BookTrib Fictional Bookshelf: Diabolically Funny Reads for Michael of ‘The Good Place’

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Uncommonly good and diabolically funny, The Good Place is filled with more twists and turns than we can see coming. Based on the idea that sometimes, Hell really is other people, Michael, played to perfection by Ted Danson, is the standout character who is enjoying every second of not only his life, but the lives (or afterlives) of the people around him. After last season’s shock finale, we can’t wait to see what he has up his sleeve next. The Good Place returned to NBC this fall for it’s second season, and is already living up to everything we loved about the first season.

Smart, funny, and kind of evil, Michael is one of the most humorous and twisted characters to ever hit our screens. But despite his daily activities of torturing the people around him, he’s also one of the happiest characters we’ve seen in a long time. Here are four books we’re pretty sure have been read and re-read on Michael’s bookshelf.

Good Omens: The Nice and Accurate Prophecies of Agnus Nutter, Witch, Terry Pratchett and Neil Gaiman

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A satirical take on the apocalypse, Good Omens is definitely one of Michael’s favorite books. With the armies of Good and Evil gathering for battle, and omens appearing to herald the upcoming Rapture, a rather fussy, good-willed angel and a hard-living demon decide that they enjoy the human lifestyle a bit too much to just give it up – and that’s not even the worst of their problems when someone misplaces the Antichrist. Humorous, manipulative, and witty, this is one book that Michael would seriously identify with.

No Exit, Jean Paul Sartre

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This play definitely served as the true inspiration for Michael’s idea of “The Good Place.” When three people die, they find that their afterlife consists of a single room, where they are locked inside for eternity. Forced to interact and form relationships, each has their own secret about how they ended up in Hell, as punishment for their transgressions when they were alive. Considering that this play is the original source for the idea that Hell is other people, this is definitely one that Michael has read, and re-read.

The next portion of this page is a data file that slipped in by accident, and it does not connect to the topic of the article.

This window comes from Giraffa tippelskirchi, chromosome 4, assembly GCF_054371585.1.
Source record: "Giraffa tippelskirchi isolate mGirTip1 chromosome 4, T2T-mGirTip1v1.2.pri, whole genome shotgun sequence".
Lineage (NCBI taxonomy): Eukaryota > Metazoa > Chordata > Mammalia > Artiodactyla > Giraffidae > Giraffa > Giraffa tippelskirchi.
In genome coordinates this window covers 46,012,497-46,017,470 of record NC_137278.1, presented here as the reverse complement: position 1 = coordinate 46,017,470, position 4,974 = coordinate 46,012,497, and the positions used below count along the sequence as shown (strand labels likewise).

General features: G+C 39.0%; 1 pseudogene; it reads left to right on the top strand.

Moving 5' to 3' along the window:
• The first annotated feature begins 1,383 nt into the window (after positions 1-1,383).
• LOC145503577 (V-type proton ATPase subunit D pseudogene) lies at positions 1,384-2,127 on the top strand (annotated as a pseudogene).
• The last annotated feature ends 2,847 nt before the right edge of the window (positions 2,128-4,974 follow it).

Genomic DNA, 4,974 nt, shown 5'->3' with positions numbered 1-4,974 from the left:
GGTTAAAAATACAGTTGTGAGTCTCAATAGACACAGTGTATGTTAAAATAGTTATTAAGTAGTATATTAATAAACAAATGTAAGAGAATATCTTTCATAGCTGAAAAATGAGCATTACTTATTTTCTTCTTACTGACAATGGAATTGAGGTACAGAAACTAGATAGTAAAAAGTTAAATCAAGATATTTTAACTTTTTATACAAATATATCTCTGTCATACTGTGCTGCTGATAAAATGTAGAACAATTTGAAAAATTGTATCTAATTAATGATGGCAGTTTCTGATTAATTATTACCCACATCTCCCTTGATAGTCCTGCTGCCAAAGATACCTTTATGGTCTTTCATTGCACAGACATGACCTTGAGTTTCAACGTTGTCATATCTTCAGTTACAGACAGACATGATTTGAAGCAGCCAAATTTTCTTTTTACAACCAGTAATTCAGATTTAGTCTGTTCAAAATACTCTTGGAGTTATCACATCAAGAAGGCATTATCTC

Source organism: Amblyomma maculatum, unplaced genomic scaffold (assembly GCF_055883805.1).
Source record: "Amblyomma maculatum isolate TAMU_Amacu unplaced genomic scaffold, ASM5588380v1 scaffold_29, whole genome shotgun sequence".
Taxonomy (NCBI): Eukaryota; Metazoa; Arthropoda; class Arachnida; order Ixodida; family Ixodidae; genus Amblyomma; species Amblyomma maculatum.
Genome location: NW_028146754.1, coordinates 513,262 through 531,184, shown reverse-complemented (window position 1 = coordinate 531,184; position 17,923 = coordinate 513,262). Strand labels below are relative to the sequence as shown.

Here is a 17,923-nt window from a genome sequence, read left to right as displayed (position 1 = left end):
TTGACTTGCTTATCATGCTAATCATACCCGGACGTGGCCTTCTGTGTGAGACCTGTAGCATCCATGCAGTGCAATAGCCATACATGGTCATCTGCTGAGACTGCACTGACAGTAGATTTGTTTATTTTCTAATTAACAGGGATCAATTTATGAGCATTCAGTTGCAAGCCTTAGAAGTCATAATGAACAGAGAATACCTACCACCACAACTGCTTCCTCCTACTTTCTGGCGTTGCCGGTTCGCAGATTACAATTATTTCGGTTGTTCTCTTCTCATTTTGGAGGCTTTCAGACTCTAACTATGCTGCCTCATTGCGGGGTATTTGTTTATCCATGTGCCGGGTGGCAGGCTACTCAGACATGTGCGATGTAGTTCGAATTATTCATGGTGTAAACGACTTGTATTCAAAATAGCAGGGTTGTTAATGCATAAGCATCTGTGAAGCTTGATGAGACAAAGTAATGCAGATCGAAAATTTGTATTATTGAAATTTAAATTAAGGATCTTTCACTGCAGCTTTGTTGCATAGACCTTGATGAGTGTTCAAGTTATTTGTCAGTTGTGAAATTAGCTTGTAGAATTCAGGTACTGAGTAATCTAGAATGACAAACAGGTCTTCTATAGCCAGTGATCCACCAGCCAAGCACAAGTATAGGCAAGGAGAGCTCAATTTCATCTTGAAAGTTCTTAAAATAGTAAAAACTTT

Slaughterhouse-FiveKurt Vonnegut

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As someone seemingly obsessed with the oddities of humans, and human experience, it seems highly unlikely that Michael wouldn’t have this classic existentialist book sitting on his shelf. Part sci-fi, part real life experience, this novel follows Billy Pilgrim, who survived the WWII bombing of Dresden, and is able to mentally revisit certain periods of time in his life. Also, he was once abducted by aliens. Both light and heavy at the same time, this absurdist novel is very human, and one Michael has definitely picked up a time or two.

Darkly Dreaming Dexter, Jeff Lindsay

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Everyone loves a good novel, and this is one that is right up Michael’s alley. Full of dark and morbid humor, the quiet and always-polite Dexter Morgan spends his time working as a blood-spatter analyst for the Miami Police Department. He just also happens to be a very accomplished serial killer. When a second, very similar serial killer shows up in Miami, Dexter’s very careful, very ordered life starts to fall apart. The irony and humor of the good-guy-who-is-actually-kind-of-the-bad-guy, would not at all be lost on Michael.

 

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